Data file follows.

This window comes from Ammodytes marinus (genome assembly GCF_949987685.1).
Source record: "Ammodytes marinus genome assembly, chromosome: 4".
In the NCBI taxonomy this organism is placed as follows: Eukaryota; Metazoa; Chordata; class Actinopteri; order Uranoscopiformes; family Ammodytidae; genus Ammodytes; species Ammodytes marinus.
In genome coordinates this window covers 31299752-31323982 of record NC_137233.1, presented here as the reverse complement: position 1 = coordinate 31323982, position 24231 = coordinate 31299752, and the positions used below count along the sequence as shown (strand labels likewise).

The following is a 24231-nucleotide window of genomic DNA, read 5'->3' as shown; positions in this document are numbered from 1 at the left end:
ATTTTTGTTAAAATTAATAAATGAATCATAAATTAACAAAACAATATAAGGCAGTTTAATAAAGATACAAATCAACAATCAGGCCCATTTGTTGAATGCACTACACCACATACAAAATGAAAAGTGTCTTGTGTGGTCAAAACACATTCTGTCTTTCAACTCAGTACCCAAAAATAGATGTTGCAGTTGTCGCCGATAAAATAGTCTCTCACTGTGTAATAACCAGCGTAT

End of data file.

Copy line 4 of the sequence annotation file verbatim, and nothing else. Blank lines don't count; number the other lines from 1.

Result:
In genome coordinates this window covers 31299752-31323982 of record NC_137233.1, presented here as the reverse complement: position 1 = coordinate 31323982, position 24231 = coordinate 31299752, and the positions used below count along the sequence as shown (strand labels likewise).